The Sunday News
TO mark the beginning of the year, some recap on the main points on what a story is covered before is essential.
Learners need to understand the term “story” noting that it occurs in many contexts. There are many different ways of presenting a story.
Experts teach us that, “we often engage in narrative without being aware of it, not recognising that story exists in many contexts and is expressed in different ways.
“Learners may see stories as external to themselves. While they may be able to recognise the presence of story in a film, they are often unaware of its immediacy in their daily lives.
For example, when they talk to friends or family about the day’s happenings, they are narrators telling stories. In addition.
If they need to explain a series of events to a teacher or parent (such as describing an incident in school), they often sequence these events carefully and in great detail”.
Previously we defined a story in the following three points: A story is something that always entertains. A story is always fiction.
A story can be gossip. A story can be told in a newspaper report. A story is something that we learn from.
A story is always told in words. We can also include that a story can be made up or true. For the benefit of those who might have missed the initial definition of stories we go back and define some of them.
Remember we talked about science fiction. This is a story about life in the future. It may involve outer space. Tragedy is a story in which the outcome is sad.
Comedy is a story in which the characters and the events make the reader laugh. Romance is a story about love, usually between two main characters which has a happy ending.
A detective story is a story in which a mystery about a crime is usually solved.
A story about characters and events set in the past is historical. Fantasy is a story that includes magic and the supernatural.
It is often set in unknown past. While it is straightforward for learners to sequence events, writing a story is more challenging not least because a story has a narrative structure.
The simplest example is: beginning, middle and ending.
This is a useful guide since it allows learners to group events appropriately in the story line.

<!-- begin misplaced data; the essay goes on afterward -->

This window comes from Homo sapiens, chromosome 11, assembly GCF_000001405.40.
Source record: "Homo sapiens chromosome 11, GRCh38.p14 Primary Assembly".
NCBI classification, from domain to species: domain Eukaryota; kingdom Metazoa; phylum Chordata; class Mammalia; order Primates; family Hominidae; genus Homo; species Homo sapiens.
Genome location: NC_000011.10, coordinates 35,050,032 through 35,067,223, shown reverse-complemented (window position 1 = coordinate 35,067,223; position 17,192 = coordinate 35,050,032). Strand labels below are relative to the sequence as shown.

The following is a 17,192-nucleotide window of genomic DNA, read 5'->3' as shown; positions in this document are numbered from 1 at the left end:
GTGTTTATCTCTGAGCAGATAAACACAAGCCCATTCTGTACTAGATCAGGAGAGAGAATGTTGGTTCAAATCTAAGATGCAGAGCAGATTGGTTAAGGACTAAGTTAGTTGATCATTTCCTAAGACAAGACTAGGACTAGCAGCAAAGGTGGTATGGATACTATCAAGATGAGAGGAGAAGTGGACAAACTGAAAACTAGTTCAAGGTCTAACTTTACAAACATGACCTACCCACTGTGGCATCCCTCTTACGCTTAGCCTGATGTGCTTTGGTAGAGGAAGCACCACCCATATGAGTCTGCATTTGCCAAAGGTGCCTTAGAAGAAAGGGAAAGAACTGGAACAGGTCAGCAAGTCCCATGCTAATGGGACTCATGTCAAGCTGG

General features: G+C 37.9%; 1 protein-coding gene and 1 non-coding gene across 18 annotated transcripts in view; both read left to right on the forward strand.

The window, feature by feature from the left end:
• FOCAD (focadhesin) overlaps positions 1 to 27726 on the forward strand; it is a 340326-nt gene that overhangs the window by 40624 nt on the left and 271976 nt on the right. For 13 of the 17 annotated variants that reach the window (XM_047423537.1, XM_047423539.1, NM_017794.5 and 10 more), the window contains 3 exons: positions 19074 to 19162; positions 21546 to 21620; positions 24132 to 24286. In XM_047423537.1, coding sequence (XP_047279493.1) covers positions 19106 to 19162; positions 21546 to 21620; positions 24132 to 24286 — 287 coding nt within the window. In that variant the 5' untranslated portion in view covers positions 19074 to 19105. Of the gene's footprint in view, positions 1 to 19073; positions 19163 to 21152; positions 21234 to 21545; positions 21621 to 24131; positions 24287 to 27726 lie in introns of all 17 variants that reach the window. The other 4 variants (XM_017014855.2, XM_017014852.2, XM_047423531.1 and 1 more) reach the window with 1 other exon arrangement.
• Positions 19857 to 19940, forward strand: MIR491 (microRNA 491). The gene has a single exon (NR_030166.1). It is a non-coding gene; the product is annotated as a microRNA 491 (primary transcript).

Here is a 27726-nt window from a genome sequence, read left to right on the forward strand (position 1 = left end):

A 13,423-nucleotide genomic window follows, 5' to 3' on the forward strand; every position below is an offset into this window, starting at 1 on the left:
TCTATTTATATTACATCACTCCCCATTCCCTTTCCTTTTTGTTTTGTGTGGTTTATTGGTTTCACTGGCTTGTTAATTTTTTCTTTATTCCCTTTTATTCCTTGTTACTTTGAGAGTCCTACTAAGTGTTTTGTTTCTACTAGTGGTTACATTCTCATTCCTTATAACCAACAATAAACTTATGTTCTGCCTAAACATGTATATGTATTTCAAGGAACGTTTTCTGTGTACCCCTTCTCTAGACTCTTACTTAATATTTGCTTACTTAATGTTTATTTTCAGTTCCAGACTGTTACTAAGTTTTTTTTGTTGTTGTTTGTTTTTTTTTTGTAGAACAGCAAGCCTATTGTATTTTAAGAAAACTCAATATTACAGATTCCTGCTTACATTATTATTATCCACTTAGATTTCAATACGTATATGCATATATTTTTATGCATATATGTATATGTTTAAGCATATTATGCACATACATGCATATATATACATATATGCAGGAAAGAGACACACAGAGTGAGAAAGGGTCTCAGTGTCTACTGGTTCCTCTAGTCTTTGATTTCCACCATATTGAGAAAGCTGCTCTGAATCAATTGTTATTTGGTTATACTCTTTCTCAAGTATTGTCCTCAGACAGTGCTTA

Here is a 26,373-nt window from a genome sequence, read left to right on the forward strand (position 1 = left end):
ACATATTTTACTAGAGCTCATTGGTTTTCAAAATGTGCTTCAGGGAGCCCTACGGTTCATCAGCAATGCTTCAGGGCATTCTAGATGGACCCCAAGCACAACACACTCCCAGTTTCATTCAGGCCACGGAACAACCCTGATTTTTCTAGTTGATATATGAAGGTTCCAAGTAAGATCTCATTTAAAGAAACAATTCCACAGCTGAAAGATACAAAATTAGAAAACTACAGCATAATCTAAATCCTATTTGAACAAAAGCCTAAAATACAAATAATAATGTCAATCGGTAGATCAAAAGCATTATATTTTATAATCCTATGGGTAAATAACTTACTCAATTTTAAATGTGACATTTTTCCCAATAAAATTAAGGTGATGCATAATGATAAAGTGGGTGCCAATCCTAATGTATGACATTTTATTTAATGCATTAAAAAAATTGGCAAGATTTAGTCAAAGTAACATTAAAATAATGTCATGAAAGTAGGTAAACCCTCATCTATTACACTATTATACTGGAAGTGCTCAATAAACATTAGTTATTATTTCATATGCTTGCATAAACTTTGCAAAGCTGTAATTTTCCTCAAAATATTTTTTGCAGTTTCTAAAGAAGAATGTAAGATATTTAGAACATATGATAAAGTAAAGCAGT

This also gives the story rhythm and with the use of paragraphs discourages the monotonous and then . . . and then . . . to which many learners may resort. For learners with greater experience or skills, the pattern beginning problem, middle, ending (or introduction, complication, climax and resolution) may be used.
Use the following story structures to plan your story structures: Beginning, Middle, Ending or Beginning (Introduction), Problem (Complication), High point (Climax) and Ending (Resolution). You should have characters in your story.
There should not be too many characters in your story so as to confuse the reader. However, bear in mind that your story should have a central idea which is carried right through the story.
Other suggested characteristics of short stories is that in most cases should have a dramatic turn of events. The ending of your story should not just be obvious to the reader.
There should be some dramatic turn of events to the amusement of the reader. Your main character should live. This means that though your character is imaginary but given the chance that character could live. Give them characteristics of living individuals.
Avoid presenting lifeless characters in your story. Characters can be classified as heroes, heroines, villains; the anti-hero.
In presenting these in their stories learners should remember that there was often a clear distinction between the hero and the villain.
Even if the hero faced death, it was heroic and good was expected to overcome evil. This is clearly demonstrated in some dramatic texts. This is mainly an underlining theme in most of Shakespeare’s tragedies.
We are reminded that this is still the case in some stories particularly fantasy, although the hero (or heroine) might be of humble origin.
You can only succeed in coming up with reasonable characters by discussing characters you read about from certain texts or watch in films.
Look at them from the following perspectives. Who are the heroes and heroines and who are the villains? Who are the real-life figures?
Discuss each character talking about: How you know about them and why we think of them as heroes, heroines or villains.
As you read to understand the creation of characters in stories you can have a character file where you record information about the fictional hero, heroine or villain.
In what does the character appear? (For example, books, films). Other information for example, adult/child/fantasy figure).
What are the character’s main features and personality traits? What is the character’s main aim in the story?
Why do you think the character has become or has lasted? Understanding of these aspects might help the learn come up with a live story together with the main message of the story running throughout the story.
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